On the subject of creative and artisanal, the wild and sour side of The Bruery has opened its tasting room in Anaheim. A few years back The Bruery in Placentia made the wise move to separate its line of beers fermented with wild yeasts from its traditionally fermented and spirited ales, 3 miles east, in Anaheim. Bruery Terreux was born. This reporter had the opportunity to tour the finished facilities and new tasting room and glimpse some of the magic currently fermenting.

Distribution Marketing Manager Cambria Griffith showed me around Terreux. The highlight of my visit was meeting with Jeremy Grinkey. As Terreux’s Production Manager, he oversees the whole operation at Bruery Terreux. He has transitioned his former winemaking skills into a passion for creating unique wild and wonderful brews utilizing many ingredients, including various fruits, wine grapes and yeasts, and differing fermentation and finishing vessels.

Wort unfinished beer comes in large tow tanks from The Bruery and is destined for three potential places when it arrives.

Destination One: Beers, such as Terreux’s Oud Bruin-style beer Gypsy Tart, see fermentation in 90-barrel stainless fermenters.

Destination Two: The heaviest fermentation workload goes into large wood barrels called puncheons. In brewing sour barrel aged beers, wort is racked into giant wooden puncheons. Wild yeasts bugs already in the puncheons are responsible for primary fermentation of the wort. “We can then add [additional] bugs when those beers are moved into smaller barrels where they can finish souring and aging,” Grinkey shared. Each of Terreux’s core barrel aged beers originate in these puncheons. Those include Oud Tart, Tart of Darkness, Sour in the Rye the sour blonde base beer used to make many of the fruited lambic-style beers, and gueuze-style blends. 1,850 barrels are currently aging beer for periods ranging from seven months to
2.5 years.

Destination Three: Two giant 250 barrel wood foeders are used in the initial formulation of Berliner-style frucht German for fruit beers. Beer is then taken from these foeders for a fruit treatment fruit re-fermentation prior to release. Unlike barrel aged beers, frucht sours generally spend only 2-3 months aging in stainless
steel tanks.

Jeremy shared some works in progress. First tastes came from two stainless tanks: one a sour blonde ale spending time with nectarines and the other, the same sour blond finishing with peaches. These beers comprise the components in this year’s iteration of Room For Me, a very popular seasonal brew with fruit sourced from Masumoto Family Farms. Last year’s smaller batch utilized 800 pounds of single variety nectarines and peaches. This year’s larger batch required much more fruit. This resulted in sourcing four successive nectarine and three different peach varietals from the same orchards. In tasting the two separate components, it became apparent that the use of multiple varietals had resulted in adding more-complex layers of flavor. Nectarine flavors with a marked tart finish dominate in the nectarine beer, while more multifaceted peach essences and additional residual sweetness came through in the peach sour. I could definitely taste how blending of the two would result in a more-rounded and complete flavor experience. With components aging separately, Grinkey and Team Terreux will have more flexibility in blending at bottling time. Release of singular peach and nectarine beers might also happen.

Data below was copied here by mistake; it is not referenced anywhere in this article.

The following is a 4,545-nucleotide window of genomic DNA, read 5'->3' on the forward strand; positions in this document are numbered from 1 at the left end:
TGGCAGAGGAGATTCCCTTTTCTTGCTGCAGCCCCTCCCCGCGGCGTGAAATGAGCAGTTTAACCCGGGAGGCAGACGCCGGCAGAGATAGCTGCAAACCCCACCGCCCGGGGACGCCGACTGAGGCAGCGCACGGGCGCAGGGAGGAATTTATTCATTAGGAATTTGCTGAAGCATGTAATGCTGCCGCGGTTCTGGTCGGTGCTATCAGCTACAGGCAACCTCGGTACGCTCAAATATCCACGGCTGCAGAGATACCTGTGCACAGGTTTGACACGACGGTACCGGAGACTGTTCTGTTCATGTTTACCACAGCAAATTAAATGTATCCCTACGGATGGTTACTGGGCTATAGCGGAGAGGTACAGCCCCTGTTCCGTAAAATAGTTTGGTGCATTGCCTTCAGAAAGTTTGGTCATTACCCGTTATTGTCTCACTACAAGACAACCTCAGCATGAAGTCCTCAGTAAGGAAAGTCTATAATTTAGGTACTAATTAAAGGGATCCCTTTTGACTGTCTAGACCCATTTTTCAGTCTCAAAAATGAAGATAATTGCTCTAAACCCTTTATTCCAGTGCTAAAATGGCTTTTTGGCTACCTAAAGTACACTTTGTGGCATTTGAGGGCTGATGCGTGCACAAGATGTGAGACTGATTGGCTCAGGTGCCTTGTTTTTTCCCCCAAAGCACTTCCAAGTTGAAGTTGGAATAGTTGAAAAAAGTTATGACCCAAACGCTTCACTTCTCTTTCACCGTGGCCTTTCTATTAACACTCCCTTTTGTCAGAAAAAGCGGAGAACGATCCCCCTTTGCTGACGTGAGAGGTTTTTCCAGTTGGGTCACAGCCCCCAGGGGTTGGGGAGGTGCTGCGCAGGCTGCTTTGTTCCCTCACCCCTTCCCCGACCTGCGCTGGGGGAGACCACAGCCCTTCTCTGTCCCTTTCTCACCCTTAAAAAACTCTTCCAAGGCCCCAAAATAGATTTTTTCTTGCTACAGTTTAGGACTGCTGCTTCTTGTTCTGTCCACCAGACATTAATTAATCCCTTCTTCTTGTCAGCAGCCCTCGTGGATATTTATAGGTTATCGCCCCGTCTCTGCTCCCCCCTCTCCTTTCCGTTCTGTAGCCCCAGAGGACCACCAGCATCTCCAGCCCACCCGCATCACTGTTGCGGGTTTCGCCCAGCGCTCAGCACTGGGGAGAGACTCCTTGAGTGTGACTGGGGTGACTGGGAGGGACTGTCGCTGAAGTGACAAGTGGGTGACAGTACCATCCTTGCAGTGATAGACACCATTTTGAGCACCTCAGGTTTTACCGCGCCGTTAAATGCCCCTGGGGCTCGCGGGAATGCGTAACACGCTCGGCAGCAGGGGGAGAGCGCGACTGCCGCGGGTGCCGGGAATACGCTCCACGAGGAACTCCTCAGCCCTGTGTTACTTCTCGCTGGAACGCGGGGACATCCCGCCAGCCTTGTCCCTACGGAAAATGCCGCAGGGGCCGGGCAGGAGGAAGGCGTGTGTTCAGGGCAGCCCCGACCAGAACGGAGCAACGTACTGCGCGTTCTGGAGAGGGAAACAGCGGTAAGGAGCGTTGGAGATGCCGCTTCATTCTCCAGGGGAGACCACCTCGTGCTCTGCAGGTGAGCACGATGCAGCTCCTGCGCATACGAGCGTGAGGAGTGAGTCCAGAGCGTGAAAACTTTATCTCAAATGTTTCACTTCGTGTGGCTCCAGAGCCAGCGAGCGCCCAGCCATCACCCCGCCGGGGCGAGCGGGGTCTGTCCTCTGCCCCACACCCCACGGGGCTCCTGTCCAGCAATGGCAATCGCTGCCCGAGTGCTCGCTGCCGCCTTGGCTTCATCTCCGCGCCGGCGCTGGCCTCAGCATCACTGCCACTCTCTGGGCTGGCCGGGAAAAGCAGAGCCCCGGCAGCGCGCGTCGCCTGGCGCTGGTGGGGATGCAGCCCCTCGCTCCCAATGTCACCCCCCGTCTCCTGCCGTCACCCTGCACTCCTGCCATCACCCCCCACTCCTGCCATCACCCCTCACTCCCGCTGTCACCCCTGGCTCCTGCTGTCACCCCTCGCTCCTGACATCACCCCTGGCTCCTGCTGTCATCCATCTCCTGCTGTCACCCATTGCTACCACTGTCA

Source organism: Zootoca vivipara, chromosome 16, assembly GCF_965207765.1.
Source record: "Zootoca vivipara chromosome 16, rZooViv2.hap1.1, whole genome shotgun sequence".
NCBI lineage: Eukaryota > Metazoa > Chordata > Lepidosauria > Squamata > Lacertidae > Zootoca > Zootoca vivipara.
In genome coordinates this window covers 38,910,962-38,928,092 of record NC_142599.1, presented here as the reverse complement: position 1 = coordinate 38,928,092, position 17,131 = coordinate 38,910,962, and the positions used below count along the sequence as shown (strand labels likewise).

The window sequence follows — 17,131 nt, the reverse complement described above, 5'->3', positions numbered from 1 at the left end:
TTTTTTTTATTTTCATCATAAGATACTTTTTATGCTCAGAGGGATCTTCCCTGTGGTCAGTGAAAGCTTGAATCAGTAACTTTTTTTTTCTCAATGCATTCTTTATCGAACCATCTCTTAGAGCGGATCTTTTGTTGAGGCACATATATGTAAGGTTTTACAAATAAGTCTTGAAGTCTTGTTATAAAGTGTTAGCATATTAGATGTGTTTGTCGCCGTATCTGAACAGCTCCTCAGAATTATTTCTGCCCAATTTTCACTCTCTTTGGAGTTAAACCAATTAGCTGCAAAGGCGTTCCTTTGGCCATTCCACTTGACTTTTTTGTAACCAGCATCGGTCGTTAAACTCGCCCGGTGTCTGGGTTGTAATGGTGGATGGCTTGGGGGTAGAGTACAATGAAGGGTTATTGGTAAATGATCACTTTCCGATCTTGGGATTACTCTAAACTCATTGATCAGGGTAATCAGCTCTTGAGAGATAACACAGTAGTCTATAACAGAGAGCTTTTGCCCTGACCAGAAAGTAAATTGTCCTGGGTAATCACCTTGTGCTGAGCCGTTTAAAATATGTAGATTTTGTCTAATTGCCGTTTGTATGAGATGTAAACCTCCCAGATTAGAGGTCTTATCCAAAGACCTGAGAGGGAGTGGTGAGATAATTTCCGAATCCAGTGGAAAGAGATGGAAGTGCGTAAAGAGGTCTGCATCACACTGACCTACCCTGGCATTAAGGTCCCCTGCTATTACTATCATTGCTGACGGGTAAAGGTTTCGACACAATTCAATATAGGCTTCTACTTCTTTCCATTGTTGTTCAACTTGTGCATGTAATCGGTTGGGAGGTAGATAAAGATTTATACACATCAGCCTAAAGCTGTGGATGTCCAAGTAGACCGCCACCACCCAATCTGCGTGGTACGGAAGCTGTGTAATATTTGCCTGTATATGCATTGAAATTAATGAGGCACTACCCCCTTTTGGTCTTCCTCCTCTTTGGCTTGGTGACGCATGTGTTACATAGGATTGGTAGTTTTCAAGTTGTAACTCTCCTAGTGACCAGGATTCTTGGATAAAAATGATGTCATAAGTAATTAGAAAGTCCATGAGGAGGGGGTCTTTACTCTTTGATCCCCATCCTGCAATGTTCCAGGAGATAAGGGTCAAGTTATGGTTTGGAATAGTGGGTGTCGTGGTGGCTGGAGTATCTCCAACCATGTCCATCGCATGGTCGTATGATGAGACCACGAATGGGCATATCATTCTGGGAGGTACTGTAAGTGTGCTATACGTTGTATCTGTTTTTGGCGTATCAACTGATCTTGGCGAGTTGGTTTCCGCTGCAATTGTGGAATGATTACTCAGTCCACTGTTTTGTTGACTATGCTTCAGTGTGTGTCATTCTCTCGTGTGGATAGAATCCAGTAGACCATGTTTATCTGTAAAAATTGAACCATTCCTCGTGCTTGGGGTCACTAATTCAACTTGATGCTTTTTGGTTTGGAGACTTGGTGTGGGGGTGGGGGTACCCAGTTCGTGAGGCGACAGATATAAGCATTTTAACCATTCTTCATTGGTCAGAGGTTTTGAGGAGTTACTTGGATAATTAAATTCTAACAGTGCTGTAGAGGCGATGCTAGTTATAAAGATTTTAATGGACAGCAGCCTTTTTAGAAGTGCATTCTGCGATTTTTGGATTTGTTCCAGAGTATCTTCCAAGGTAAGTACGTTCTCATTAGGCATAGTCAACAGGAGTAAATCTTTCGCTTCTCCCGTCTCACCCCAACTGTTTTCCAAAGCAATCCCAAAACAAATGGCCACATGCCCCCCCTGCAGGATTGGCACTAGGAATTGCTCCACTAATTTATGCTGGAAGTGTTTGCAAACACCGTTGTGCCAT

True to his winemaking heritage, Jeremy has also been experimenting with grapes. He segued into having us taste two wine-beers bottled the prior day. I think both would pair well with many menu items of the aforementioned Old Vine Café. Both started as 50%/50% mixes of beer and grapes. Terreux Bourgogne Blanc is a Chardonnay sour formulated with pressed Chardonnay grapes from Gary Burk and Gold Coast Vineyards in Santa Maria Valley. The Chardonnay was blended and fermented with fresh sour blonde wort. It then went into second run French oak barrels. The Chardonnay characteristics shine with light, subtle and pleasant juicy flavors. Rue Sans is a sour rye ale brewed with Roussanne grapes sourced from Lino Bozzano from Santa Barbara Highlands winery. It was completely different in flavor and finish. For this beer, destemmed grapes were left on their skins and blended with one-year-old barrel aged Sour in the Rye as its base beer. The microflora in the beer went to work on the grapes to finish their fermentation. Then it was transferred to early-run American oak barrels. It was more viscous, with citrus characteristics, and honeysuckle & oak/vanilla in the finish. The orange/honeysuckle flavors of this Rhone varietal combined well with the beer and the wood.

Finally, Grinkey treated us to a work he’s had in progress for some time. For this, 500 pounds of Grenache grapes went into two large barrels stems, seeds & all along with sour blonde wort. It aged from October thru mid-January before being drained and hand-pressed. It then transferred into a tank and has finished over the last eight months and has become an amazingly balanced wine-forward beer-wine. In its current state, its complementing funk combines for a unique but enjoyable drink. Jeremy spoke about the possibility of adding a light carbonation to enhance the experience in the final product. I would drink it as-is, perhaps accompanied by some dark chocolate. If you tasted this at a wine tasting I’m not sure you would know it was part beer.

Leaving Grinkey to return to his art, it was now time to try a few things from Bruery Terreux’s wonderful new tasting room. You should do the same. This new and well-appointed tasting room with outdoor patio is located at 1174 N Grove St, Anaheim, CA and is open daily 12-10 p.m.